Does this signal a new direction toward higher quality Washington whites? Well, yes and no. There are outstanding white wines already being made in Washington State, so this is not something really new. There are already a goodly number of exceptional 19 points Chardonnays from the Conner Lee (Guardian Cellars, Bookwalter, Buty), French Creek (Maison Bleue, Sleight of Hand) and Celilo (Tranche) vineyards. The Dowsett Family Cellars' 2012 Gewurztraminer from the Celilo Vineyard scored a highly impressive 19.5/20 points (August, 2013). Abeja and Mark Ryan have excelled with Viognier, and Chateau Ste. Michelle's Eroica and Long Shadows Poet's Leap are outstanding old vine Rieslings. Maison Bleue and Rotie Cellars have been making extraordinary Rhone-style whites from Viognier, Marsanne and Roussanne. Stellar Sauvignon Blancs have been made by Efesté and Tenor. On the other hand, there seems to be more serious interest in white wines from the winemaker and consumer standpoints. Two wineries, Array and Ashan are dedicated to making outstanding Chadonnays. See the March 2013 issue for reviews of Array's Charodnnays. I have samples on order of the Ashan Chardonnays (made by Chris Gorman), and the wines will be reviewed in a future issue. Another winery which has stirred considerable anticipation is Charles Smith in Walla Walla which hired Brennon Leighton from Efesté to make white wines at the former Whitman Cellars facility. Given Brennon's talents, the wines are expected to be stunning. Jason Fox's Lagana Cellars is also focusing on whites and his 2013 Riesling and Sauvignon Blanc (to be reviewed in June) mark an auspicious debut for a young winemaker. All this suggests that there is, indeed, a new direction for Washington whites, one that is more focused and dedicated to high quality. More later!

 

 

Last Updated on Friday, 25 April 2014 14:45
 
The Playing Matchmaker Seminar at Taste Washington
Written by Rand Sealey   
Wednesday, 16 April 2014 13:53

On Saturday March 29th, before Taste Washington, Lynn and I attended a seminar called "Playing Matchmaker - Pairing Food and Wine to Your Palate." It was moderated by Jamie Peha who has a blog, "Table Talk Northwest," a forum for Northwest wine and food (tabletalknorthwest.com). The panelists were Jameson Fink, contributing editor od the Grape Collective, Lenny Rede, Esquin Wine & Spirits, Reggie Daigneault, Wine Technology Coordinator at South Seattle Community College, Sean Hails, Winemaker at Columbia Winery, and Harry Mills, Executive Chef of Purple Cafe and Wine Bar.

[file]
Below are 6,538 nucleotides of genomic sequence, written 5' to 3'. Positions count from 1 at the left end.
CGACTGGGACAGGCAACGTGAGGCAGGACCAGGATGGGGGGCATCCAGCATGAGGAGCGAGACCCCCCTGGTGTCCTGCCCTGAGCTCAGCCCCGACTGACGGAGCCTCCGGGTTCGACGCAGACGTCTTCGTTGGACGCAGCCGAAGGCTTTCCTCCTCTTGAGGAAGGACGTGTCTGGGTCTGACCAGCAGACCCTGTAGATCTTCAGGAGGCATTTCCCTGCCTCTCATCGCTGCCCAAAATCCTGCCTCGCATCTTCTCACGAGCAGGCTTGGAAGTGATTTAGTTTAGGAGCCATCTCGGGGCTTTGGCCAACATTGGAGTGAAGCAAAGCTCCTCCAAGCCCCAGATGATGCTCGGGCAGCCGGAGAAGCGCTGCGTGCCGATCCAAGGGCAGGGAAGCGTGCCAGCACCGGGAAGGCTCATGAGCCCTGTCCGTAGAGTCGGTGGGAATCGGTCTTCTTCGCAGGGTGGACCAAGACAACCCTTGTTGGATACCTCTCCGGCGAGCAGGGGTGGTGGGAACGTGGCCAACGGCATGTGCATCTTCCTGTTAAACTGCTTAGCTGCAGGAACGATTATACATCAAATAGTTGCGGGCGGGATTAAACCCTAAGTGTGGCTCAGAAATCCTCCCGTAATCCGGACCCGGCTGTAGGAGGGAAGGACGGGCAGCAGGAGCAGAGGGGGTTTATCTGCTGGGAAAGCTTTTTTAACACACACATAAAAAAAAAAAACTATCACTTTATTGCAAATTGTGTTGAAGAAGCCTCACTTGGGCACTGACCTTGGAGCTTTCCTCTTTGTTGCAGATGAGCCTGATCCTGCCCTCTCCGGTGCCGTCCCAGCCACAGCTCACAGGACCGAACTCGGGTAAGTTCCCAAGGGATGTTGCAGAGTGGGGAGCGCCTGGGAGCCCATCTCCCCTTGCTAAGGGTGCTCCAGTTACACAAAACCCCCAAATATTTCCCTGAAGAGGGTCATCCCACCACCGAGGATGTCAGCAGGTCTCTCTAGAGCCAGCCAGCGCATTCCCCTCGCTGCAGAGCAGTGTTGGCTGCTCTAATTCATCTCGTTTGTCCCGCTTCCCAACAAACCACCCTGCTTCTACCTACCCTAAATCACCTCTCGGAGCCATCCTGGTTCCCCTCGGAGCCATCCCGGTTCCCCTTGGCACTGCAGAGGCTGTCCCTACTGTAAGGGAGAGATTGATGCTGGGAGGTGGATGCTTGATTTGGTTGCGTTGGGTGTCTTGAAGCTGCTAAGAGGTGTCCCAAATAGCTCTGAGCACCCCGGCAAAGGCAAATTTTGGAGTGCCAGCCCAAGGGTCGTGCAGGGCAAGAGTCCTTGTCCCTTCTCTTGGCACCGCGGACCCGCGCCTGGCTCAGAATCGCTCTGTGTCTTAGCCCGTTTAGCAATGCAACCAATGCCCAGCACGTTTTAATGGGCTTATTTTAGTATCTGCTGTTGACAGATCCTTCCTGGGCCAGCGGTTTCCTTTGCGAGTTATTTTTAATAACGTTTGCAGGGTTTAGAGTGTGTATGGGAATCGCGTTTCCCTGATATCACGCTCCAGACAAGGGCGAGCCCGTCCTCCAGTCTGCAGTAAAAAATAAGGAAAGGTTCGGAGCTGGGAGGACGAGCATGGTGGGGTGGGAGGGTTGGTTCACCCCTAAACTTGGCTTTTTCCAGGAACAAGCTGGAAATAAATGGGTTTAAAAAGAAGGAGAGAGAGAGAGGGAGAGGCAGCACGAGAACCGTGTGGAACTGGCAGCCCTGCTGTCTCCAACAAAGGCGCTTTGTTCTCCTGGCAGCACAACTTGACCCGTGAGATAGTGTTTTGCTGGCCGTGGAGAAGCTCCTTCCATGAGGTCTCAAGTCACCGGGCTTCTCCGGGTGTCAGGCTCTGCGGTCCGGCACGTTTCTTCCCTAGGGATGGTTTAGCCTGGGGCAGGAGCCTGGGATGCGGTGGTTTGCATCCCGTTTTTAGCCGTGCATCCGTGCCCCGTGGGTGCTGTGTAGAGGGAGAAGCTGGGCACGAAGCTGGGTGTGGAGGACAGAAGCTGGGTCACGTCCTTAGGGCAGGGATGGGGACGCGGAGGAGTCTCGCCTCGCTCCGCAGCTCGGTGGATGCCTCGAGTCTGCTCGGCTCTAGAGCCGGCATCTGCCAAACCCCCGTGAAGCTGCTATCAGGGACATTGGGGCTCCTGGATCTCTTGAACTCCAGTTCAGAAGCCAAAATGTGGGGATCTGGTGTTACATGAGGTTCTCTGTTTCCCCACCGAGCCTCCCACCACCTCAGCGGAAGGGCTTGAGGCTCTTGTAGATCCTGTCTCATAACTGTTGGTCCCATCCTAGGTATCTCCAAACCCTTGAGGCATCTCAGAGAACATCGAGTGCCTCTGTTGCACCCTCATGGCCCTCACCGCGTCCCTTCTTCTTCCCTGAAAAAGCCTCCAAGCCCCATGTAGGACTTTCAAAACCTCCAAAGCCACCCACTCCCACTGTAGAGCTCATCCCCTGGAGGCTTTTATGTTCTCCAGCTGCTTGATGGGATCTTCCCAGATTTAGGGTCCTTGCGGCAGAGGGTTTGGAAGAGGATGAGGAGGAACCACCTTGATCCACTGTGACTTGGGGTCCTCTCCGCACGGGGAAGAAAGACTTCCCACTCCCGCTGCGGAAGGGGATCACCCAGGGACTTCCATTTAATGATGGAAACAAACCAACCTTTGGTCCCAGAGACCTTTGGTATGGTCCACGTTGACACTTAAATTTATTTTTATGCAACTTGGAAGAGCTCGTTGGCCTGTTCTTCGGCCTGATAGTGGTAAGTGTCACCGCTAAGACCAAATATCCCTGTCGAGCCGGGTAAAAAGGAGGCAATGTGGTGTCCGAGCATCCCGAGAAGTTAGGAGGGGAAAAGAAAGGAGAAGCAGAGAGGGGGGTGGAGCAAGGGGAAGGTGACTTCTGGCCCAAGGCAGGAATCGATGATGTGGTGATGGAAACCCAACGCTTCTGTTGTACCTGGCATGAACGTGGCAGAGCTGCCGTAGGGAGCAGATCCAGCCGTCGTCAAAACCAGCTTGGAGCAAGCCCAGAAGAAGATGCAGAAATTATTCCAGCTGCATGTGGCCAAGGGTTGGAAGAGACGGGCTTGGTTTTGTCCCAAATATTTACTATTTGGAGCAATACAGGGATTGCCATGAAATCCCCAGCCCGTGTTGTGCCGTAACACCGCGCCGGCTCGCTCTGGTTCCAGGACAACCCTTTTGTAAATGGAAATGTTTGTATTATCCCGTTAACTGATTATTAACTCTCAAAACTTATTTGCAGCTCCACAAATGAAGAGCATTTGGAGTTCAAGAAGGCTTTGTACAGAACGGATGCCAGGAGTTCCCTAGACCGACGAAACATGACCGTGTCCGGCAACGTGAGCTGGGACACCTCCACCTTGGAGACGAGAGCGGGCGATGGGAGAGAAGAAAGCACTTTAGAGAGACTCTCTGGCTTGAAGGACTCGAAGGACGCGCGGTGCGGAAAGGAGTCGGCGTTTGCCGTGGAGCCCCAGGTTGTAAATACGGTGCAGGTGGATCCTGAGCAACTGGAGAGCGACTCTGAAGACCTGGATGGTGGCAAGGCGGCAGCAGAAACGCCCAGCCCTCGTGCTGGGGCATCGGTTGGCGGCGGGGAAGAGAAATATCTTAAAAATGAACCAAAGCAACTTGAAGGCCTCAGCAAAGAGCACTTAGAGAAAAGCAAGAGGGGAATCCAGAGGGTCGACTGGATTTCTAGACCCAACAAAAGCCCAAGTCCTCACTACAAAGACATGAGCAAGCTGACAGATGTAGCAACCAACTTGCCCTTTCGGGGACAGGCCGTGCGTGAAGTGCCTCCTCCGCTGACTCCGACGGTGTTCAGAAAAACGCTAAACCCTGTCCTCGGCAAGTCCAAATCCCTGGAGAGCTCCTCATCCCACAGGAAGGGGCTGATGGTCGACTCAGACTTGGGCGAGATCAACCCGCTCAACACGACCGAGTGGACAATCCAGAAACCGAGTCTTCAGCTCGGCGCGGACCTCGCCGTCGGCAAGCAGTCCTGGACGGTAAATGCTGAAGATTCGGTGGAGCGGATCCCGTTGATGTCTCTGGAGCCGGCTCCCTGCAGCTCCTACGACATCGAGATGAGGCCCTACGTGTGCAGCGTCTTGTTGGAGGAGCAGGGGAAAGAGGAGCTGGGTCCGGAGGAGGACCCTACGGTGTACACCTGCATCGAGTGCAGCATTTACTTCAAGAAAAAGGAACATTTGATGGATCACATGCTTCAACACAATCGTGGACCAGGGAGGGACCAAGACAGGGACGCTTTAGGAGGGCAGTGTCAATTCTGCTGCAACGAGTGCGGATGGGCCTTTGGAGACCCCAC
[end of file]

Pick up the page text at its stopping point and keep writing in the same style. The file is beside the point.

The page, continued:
The seminar was stimulating and informative. Six wines were served along with innovative food pairings. The first wine was the 2012 Treveri Cellars Blanc de Blancs Brut Sparkling wine along with pasta in a gruyere cheese and truffle butter. The crispness of the sparkler counterpointed the richness of the pasta. Jameson Fink commented that he likes to experiment with sparkling wines for stimulating combinations. Next, an Airfield 2012 Unoaked Chardonnay was served with a meatball in tomato and mushroom sauce. The natural (unoaked, moderate alcohol) richness of the Chardonnay complemented the acidity of the meatball sauce. Lanny Rede pointed out that high alcohol makes foods seem hotter and rich wines moderate acidity. The third wine was a 2013 W.T. Cellars Gruner Veltliner from Underwood Mountain in the Columbia Gorge. This offbeat varietal paired nicely with chicken and rice in a Thai peanut sauce. Columbia winemaker Sean Hails commented that when making wines, he also thinks about what dishes they would go with. The fourth wine was a 2008 Cavatappi Cellars Sangiovese with beef in a sweet-sour reduction sauce, which brought out the savory, dry character of the wine. The 2011 Patterson Cellars Cabernet Franc also went well with the braised beef which had an apple component to the sauce. Reggie Daigneault said she likes Cabernet Franc which is a great food wine, earthy, sweetish and complex. The final wine was the 2012 Columbia Winery Merlot. The direct, minerally character of Merlot which does well in Washington, makes a fine food wine, accrding to Sean Hails. Purple Cafe chef, Harry Mills concluded by saying that he constantly thinks about wine when creating new dishes. This seminar showed how well Washington wines play well with food.